For informational/historical purposes only.

The Ohio Department of Transportation & The Office of Governor Bob Taft
November 7, 2003


Ohio Safe Commute to Target High-Crash Locations to Save Lives and Reduce Injuries

COLUMBUS (November 7, 2003) Governor Bob Taft today joined representatives of the Ohio Department of Public Safety, Ohio State Highway Patrol and Ohio Department of Transportation to launch a six-month pilot program to make the rush-hour commute safer and easier for drivers in Central Ohio.

"Rush-hour can be extremely dangerous - hundreds of crashes happen in Ohio each day as people are driving to and from work and many of these crashes are preventable," Taft said. "Ohio Safe Commute is a great reminder about the importance of safe driving and I encourage all Ohioans to join in this commitment to prevent tragedies on our roads."

Joining Taft were Ohio Department of Public Safety Director Kenneth Morckel, Ohio Department of Transportation Director Gordon Proctor, Ohio State Highway Patrol Superintendent Colonel Paul McClellan and Columbus Public Safety Director Mitchell Brown. Law enforcement officers from Columbus, Dublin and Worthington police departments, and the Franklin County Sheriffs Office also attended the event held at Bank One in downtown Columbus.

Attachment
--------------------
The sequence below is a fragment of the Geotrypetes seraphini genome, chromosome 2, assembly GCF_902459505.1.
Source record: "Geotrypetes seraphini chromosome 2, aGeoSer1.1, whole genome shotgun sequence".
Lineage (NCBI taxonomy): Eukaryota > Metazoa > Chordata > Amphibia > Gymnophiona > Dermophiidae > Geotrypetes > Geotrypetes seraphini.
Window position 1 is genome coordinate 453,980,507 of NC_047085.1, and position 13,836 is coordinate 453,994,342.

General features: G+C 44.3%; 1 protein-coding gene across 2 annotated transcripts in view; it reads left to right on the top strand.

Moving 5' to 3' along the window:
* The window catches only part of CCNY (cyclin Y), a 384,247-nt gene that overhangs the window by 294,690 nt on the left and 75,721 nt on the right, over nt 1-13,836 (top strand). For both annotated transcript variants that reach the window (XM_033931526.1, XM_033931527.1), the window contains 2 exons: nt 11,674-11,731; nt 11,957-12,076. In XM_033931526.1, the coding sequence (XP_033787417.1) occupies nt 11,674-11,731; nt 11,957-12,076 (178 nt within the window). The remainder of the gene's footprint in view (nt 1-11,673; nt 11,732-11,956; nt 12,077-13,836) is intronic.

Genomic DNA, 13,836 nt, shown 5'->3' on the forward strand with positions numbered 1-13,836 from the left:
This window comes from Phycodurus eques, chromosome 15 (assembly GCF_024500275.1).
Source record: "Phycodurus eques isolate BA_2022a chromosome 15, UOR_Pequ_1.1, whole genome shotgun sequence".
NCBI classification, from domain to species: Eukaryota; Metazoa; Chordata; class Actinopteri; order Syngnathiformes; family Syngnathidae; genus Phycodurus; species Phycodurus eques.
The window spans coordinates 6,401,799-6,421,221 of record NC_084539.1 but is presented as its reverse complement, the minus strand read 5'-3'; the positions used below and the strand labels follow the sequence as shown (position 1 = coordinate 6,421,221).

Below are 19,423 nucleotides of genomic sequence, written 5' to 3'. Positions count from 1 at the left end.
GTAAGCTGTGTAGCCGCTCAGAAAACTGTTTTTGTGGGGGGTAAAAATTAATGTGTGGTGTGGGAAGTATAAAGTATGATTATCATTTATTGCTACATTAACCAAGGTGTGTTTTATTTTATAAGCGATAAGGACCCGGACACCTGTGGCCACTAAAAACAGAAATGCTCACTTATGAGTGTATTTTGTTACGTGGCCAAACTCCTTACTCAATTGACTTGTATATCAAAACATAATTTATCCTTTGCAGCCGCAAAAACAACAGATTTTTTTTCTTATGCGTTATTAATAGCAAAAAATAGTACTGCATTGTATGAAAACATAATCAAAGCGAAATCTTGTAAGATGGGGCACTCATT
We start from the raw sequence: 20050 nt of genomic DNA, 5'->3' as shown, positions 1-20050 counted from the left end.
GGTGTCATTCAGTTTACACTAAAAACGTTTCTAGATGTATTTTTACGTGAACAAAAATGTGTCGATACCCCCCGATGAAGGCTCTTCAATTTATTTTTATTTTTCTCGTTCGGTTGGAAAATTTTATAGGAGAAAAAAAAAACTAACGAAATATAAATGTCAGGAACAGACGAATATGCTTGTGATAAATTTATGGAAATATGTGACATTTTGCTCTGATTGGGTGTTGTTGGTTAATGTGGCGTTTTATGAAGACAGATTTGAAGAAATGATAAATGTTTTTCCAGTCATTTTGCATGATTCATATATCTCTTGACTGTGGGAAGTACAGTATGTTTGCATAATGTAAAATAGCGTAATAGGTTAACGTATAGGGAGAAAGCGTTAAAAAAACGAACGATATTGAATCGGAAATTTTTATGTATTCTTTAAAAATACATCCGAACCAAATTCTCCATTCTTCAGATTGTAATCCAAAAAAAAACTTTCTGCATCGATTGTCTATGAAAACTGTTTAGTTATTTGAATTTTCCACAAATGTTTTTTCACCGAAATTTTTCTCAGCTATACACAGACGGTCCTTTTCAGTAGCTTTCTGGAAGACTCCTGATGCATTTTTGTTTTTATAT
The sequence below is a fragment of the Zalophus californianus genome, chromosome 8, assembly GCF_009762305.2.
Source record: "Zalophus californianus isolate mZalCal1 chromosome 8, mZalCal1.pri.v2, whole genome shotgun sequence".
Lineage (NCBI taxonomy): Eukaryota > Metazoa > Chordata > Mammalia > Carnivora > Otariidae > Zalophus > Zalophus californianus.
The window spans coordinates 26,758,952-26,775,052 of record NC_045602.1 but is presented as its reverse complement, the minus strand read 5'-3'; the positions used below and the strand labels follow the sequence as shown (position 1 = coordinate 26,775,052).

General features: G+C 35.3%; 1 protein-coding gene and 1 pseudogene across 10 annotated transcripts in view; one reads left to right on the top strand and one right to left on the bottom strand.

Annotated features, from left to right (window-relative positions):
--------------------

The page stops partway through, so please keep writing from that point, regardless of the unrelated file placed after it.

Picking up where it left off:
Ohio Safe Commute will station law enforcement officers and tow trucks along the busiest highways during peak hours. When crashes occur, officers and a tow truck will respond quickly to clear the crash scene. Minor accidents will be directed off the highway to complete crash reports. In addition, officers will patrol these corridors to enforce the speed limit.

Ohio Safe Commute will begin November 10 and target the following five high-crash locations:

  • Interstate 70 from Children's Hospital to Interstate 270
  • Interstate 71 from 17th Avenue to State Route 161
  • Interstate 270 from SR 161 to U.S. Route 23 (northwest)
  • Interstate 70/71 "split" from State Route 315 to Fifth Avenue
  • State Route 315 from Lane Avenue to Interstate 270

Combined, these areas account for more than 4,200 crashes each year. The most common cause of crashes was excessive speed and failure to control. A recent study concluded that 26 percent of motorists were traveling at speeds of 75 mph or greater. Each year, there are approximately 380,000 crashes that kill 1,500 people and injure 198,000 people in Ohio.

The program, which may eventually be expanded statewide, will be funded by the Governor's Jobs and Progress Plan through the Department of Transportation. The Plan calls for increasing the amount of money ODOT spends on high-crash locations from $35 million to $65 million annually.